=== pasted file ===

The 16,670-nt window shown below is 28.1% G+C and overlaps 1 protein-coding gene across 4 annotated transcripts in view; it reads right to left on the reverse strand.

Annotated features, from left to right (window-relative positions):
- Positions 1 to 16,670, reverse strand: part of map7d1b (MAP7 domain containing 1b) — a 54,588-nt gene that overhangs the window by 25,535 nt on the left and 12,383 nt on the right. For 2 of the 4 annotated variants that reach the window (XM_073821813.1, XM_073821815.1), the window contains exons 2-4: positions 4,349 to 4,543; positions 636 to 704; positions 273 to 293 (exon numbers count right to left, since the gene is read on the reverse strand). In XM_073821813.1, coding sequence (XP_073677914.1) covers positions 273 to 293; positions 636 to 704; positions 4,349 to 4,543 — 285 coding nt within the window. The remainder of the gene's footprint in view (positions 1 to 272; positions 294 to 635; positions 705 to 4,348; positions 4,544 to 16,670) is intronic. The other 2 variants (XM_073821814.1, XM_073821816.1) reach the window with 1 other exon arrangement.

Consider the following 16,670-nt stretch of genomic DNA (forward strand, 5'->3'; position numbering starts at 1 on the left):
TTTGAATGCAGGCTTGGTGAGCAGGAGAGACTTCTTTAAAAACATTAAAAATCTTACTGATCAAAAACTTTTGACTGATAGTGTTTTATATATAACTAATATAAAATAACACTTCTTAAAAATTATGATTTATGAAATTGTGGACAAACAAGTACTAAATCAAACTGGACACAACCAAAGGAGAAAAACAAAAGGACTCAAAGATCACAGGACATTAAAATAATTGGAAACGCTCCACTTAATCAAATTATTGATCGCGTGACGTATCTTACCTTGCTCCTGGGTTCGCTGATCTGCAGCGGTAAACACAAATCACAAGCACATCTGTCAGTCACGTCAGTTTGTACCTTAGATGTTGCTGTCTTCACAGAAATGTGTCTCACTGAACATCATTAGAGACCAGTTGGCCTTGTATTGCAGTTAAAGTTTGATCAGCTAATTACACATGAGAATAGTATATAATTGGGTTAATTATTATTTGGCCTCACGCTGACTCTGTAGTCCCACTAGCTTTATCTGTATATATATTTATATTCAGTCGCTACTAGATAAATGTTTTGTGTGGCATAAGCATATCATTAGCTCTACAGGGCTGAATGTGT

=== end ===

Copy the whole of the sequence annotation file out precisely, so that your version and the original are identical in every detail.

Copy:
The 16,670-nt window shown below is 28.1% G+C and overlaps 1 protein-coding gene across 4 annotated transcripts in view; it reads right to left on the reverse strand.

Annotated features, from left to right (window-relative positions):
- Positions 1 to 16,670, reverse strand: part of map7d1b (MAP7 domain containing 1b) — a 54,588-nt gene that overhangs the window by 25,535 nt on the left and 12,383 nt on the right. For 2 of the 4 annotated variants that reach the window (XM_073821813.1, XM_073821815.1), the window contains exons 2-4: positions 4,349 to 4,543; positions 636 to 704; positions 273 to 293 (exon numbers count right to left, since the gene is read on the reverse strand). In XM_073821813.1, coding sequence (XP_073677914.1) covers positions 273 to 293; positions 636 to 704; positions 4,349 to 4,543 — 285 coding nt within the window. The remainder of the gene's footprint in view (positions 1 to 272; positions 294 to 635; positions 705 to 4,348; positions 4,544 to 16,670) is intronic. The other 2 variants (XM_073821814.1, XM_073821816.1) reach the window with 1 other exon arrangement.

Consider the following 16,670-nt stretch of genomic DNA (forward strand, 5'->3'; position numbering starts at 1 on the left):
TTTGAATGCAGGCTTGGTGAGCAGGAGAGACTTCTTTAAAAACATTAAAAATCTTACTGATCAAAAACTTTTGACTGATAGTGTTTTATATATAACTAATATAAAATAACACTTCTTAAAAATTATGATTTATGAAATTGTGGACAAACAAGTACTAAATCAAACTGGACACAACCAAAGGAGAAAAACAAAAGGACTCAAAGATCACAGGACATTAAAATAATTGGAAACGCTCCACTTAATCAAATTATTGATCGCGTGACGTATCTTACCTTGCTCCTGGGTTCGCTGATCTGCAGCGGTAAACACAAATCACAAGCACATCTGTCAGTCACGTCAGTTTGTACCTTAGATGTTGCTGTCTTCACAGAAATGTGTCTCACTGAACATCATTAGAGACCAGTTGGCCTTGTATTGCAGTTAAAGTTTGATCAGCTAATTACACATGAGAATAGTATATAATTGGGTTAATTATTATTTGGCCTCACGCTGACTCTGTAGTCCCACTAGCTTTATCTGTATATATATTTATATTCAGTCGCTACTAGATAAATGTTTTGTGTGGCATAAGCATATCATTAGCTCTACAGGGCTGAATGTGT